Why Does Theology Matter? According to Aquinas

I’ve been reading up on educational theory and practice in order to strengthen my understanding of teaching and learning as I prepare to start a career in higher education. Along the way, one of the most important themes has been helping students to become interested in the subject or find intrinsic value in it. Self-motivated students are much better learners. Authors often suggest connecting the subject to something students already care about or showing how it relates to real-world situations. Asking how this relates to theology got me thinking about Thomas Aquinas.

At the very beginning of his own theology textbook, the Summary of Theology (Summa theologiae)–meant as an alternative to the popular theology textbook, Peter Lombard’s Sentences (see Bernard McGinn, Thomas Aquinas’s “Summa theologiae”)–Aquinas asks, Do we need theology at all? Videtur quod non sit necessarium: It seems that it is unnecessary (1a.1.1 arg. 1). This is a classroom question–not in the sense that Aquinas encountered it in his own classroom, though he may have. Rather, this is the kind of question a teacher in the classroom might be asked, and this right at the beginning of a course. Why do we need to study theology at all? Isn’t it irrelevant? Isn’t there something better we could be doing with our time?

Aquinas’ answer is very different to those commonly proposed today. He doesn’t say that theology helps us understand belief systems in a multi-faith world or that mutual religious understanding helps promote peace and justice–as true as those statements may be. Rather, his answer as a teacher (his “magisterial response”) argues for the utmost importance for the subject. Theology is needed, Aquinas says, because “it was necessary for human salvation” (1a.1.1 resp.). This subject is more interesting and valuable than any other, he claims, because it tells us how we can be saved. This is a much stronger claim for the value of theology as a discipline than any put forward today, but is any theologian willing and bold enough to say it?

(As an aside, it is notable to me, having studied the theology of divine pedagogy–i.e., God’s teaching–that Aquinas frames the subject of theology in this very first article strongly in pedagogical terms. Human beings need to know about God, who is the destiny (finem) of human life, so that they can then live their lives accordingly. “Thus, it was necessary to a human being for salvation, that certain things become known to him or her by divine revelation.” Even in those matters that can be known about God by human reason, it is “necessary” for human beings to be “instructed by divine revelation.” Because the salvation of humanity is found in God, that salvation comes “more comfortably and certainly to human beings” if they are “instructed by divine revelation about divine realities” than if they struggle along without the divine teacher.)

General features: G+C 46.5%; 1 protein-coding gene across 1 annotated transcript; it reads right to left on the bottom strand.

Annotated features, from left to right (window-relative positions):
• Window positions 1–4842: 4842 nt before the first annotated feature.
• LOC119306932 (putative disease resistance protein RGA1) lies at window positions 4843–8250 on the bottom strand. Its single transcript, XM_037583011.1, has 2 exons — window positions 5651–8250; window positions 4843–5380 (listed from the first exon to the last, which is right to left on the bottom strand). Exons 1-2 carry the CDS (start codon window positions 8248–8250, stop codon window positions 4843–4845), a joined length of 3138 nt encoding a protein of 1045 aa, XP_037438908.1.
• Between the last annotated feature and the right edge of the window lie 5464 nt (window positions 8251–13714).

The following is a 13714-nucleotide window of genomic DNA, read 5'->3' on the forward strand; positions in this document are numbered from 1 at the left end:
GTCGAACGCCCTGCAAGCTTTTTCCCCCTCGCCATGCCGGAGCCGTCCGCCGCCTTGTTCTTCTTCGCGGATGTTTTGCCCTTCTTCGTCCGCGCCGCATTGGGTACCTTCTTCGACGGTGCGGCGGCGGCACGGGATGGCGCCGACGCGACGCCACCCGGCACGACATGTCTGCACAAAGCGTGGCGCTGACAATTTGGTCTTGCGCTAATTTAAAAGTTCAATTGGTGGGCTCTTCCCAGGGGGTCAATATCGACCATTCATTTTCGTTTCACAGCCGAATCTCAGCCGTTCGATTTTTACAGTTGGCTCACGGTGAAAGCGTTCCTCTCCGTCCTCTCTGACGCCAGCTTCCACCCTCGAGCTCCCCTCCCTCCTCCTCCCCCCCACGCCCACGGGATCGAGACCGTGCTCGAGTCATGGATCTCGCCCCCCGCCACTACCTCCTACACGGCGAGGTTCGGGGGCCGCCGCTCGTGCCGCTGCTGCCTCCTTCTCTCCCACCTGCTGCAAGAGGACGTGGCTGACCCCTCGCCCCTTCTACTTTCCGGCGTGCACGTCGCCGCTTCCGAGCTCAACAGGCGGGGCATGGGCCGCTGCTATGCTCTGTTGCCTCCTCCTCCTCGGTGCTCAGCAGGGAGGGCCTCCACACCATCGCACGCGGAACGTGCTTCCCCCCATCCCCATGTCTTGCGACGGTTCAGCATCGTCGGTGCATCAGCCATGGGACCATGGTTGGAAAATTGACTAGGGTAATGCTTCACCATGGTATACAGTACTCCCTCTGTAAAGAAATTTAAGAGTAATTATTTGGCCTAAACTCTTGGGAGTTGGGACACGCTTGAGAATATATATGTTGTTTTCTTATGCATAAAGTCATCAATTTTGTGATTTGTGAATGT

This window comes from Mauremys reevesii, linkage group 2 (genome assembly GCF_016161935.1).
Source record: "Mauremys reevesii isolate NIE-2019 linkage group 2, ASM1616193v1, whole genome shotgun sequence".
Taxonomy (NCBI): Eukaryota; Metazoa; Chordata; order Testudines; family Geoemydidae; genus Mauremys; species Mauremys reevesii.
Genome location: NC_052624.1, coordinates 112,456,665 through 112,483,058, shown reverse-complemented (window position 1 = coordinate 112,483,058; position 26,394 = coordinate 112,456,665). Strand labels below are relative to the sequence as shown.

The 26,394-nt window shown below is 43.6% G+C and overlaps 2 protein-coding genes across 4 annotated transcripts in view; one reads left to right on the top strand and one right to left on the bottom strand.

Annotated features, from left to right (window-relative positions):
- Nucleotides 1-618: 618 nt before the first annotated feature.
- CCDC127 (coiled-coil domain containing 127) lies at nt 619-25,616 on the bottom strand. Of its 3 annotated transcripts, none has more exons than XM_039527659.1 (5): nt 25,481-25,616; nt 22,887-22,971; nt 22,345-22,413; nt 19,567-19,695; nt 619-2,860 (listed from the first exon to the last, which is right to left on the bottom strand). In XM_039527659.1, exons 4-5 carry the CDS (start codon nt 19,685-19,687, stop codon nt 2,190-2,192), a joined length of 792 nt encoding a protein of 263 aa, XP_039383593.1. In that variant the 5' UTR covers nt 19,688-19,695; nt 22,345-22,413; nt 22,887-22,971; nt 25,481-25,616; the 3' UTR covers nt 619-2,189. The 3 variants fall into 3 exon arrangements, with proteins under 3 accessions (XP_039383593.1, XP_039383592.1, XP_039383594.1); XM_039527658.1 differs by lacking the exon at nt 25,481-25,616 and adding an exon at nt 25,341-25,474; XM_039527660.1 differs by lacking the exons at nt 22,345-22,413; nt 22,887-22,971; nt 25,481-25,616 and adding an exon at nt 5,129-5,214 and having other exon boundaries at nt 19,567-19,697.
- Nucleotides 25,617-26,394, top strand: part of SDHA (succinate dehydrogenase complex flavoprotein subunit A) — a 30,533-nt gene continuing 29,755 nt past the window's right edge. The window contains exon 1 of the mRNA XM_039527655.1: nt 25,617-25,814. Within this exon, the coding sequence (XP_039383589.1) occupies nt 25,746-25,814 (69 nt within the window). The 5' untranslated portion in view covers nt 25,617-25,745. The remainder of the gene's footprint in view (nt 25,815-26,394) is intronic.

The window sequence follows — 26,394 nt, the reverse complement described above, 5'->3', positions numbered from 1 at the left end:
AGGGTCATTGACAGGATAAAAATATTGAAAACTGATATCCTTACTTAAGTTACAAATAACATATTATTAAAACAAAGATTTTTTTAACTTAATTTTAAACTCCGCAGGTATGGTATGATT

Teaching on Romans 8:14-19

This is a short clip from my recent class working verse-by-verse, chapter-by-chapter through Paul’s letter to the Romans. The video deals with Romans 8:14-19 (my translation):

14 For such as are led by the Spirit of God, they are sons and daughters of God. 15 For you have not received a spirit of slavery again for fear, but you received the Spirit of adoption in whom we cry, ‘Abba Father.’ 16 The Spirit himself witnesses together with our spirit that we are God’s children. 17 And if children, we are also heirs—heirs of God and co-heirs of Christ, if we actually suffer together that we may also be glorified together. 18 For I count it that the sufferings of the present time are not worthy of the glory coming to be revealed in us. 19 For the urgent expectation of the creation eagerly awaits the revelation of the sons and daughters of God.

My thanks to Bethel Gospel Tabernacle for hosting, Soundbox Productions for audio equipment and Danny Burnett for recording and editing.